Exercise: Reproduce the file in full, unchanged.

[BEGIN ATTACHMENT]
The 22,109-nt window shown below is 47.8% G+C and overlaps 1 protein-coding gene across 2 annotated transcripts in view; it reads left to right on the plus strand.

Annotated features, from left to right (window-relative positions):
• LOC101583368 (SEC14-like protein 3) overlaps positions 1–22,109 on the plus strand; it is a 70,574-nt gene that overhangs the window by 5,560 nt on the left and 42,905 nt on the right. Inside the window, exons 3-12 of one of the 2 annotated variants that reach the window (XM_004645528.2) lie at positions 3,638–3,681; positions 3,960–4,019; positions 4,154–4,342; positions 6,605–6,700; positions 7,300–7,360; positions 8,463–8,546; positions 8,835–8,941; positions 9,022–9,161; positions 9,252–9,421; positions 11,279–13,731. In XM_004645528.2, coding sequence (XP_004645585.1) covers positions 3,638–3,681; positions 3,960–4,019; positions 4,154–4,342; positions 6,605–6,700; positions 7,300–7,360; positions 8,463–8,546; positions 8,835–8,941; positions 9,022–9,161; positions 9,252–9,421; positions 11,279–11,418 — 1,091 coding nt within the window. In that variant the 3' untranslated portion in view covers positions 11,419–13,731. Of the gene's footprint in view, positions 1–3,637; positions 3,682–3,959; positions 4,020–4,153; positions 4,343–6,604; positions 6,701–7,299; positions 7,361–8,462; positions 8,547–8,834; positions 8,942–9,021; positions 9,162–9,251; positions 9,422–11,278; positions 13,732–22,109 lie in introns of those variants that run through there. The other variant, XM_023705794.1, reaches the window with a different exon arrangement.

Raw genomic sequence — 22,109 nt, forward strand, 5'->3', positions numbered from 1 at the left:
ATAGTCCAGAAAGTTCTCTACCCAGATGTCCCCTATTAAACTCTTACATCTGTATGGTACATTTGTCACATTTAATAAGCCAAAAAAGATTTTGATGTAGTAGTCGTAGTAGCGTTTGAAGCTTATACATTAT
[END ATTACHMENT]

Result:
The 22,109-nt window shown below is 47.8% G+C and overlaps 1 protein-coding gene across 2 annotated transcripts in view; it reads left to right on the plus strand.

Annotated features, from left to right (window-relative positions):
• LOC101583368 (SEC14-like protein 3) overlaps positions 1–22,109 on the plus strand; it is a 70,574-nt gene that overhangs the window by 5,560 nt on the left and 42,905 nt on the right. Inside the window, exons 3-12 of one of the 2 annotated variants that reach the window (XM_004645528.2) lie at positions 3,638–3,681; positions 3,960–4,019; positions 4,154–4,342; positions 6,605–6,700; positions 7,300–7,360; positions 8,463–8,546; positions 8,835–8,941; positions 9,022–9,161; positions 9,252–9,421; positions 11,279–13,731. In XM_004645528.2, coding sequence (XP_004645585.1) covers positions 3,638–3,681; positions 3,960–4,019; positions 4,154–4,342; positions 6,605–6,700; positions 7,300–7,360; positions 8,463–8,546; positions 8,835–8,941; positions 9,022–9,161; positions 9,252–9,421; positions 11,279–11,418 — 1,091 coding nt within the window. In that variant the 3' untranslated portion in view covers positions 11,419–13,731. Of the gene's footprint in view, positions 1–3,637; positions 3,682–3,959; positions 4,020–4,153; positions 4,343–6,604; positions 6,701–7,299; positions 7,361–8,462; positions 8,547–8,834; positions 8,942–9,021; positions 9,162–9,251; positions 9,422–11,278; positions 13,732–22,109 lie in introns of those variants that run through there. The other variant, XM_023705794.1, reaches the window with a different exon arrangement.

Raw genomic sequence — 22,109 nt, forward strand, 5'->3', positions numbered from 1 at the left:
ATAGTCCAGAAAGTTCTCTACCCAGATGTCCCCTATTAAACTCTTACATCTGTATGGTACATTTGTCACATTTAATAAGCCAAAAAAGATTTTGATGTAGTAGTCGTAGTAGCGTTTGAAGCTTATACATTAT